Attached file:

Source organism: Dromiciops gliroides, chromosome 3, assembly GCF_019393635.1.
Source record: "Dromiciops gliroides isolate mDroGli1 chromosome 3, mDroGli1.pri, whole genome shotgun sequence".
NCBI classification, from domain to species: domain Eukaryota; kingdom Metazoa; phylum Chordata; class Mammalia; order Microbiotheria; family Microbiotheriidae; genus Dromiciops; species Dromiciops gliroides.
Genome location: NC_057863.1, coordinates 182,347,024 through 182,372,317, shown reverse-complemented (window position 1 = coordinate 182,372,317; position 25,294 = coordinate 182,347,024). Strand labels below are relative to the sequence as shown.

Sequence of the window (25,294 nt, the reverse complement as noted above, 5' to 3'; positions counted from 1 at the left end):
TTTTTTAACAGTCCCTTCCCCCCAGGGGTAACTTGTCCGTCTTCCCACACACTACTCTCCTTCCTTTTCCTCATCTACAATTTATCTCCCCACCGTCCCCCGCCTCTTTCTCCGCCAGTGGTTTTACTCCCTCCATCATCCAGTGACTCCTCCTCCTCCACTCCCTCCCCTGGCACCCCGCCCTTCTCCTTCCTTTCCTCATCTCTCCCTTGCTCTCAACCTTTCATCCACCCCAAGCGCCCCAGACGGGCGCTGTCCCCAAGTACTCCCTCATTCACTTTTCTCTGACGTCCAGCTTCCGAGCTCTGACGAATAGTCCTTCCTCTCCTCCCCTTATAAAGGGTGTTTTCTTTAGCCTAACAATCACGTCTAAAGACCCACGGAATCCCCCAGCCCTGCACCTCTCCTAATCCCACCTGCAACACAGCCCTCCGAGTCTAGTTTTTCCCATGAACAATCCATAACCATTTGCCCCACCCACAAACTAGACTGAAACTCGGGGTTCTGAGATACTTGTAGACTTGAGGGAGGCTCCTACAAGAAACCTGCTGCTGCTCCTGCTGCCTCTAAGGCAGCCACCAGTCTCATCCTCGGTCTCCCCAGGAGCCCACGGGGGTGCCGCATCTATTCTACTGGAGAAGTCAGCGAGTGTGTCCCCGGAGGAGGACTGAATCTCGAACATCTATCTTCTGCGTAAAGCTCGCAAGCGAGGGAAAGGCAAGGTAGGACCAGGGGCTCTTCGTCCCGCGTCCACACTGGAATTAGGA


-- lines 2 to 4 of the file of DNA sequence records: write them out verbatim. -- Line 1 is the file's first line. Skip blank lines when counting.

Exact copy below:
Source record: "Dromiciops gliroides isolate mDroGli1 chromosome 3, mDroGli1.pri, whole genome shotgun sequence".
NCBI classification, from domain to species: domain Eukaryota; kingdom Metazoa; phylum Chordata; class Mammalia; order Microbiotheria; family Microbiotheriidae; genus Dromiciops; species Dromiciops gliroides.
Genome location: NC_057863.1, coordinates 182,347,024 through 182,372,317, shown reverse-complemented (window position 1 = coordinate 182,372,317; position 25,294 = coordinate 182,347,024). Strand labels below are relative to the sequence as shown.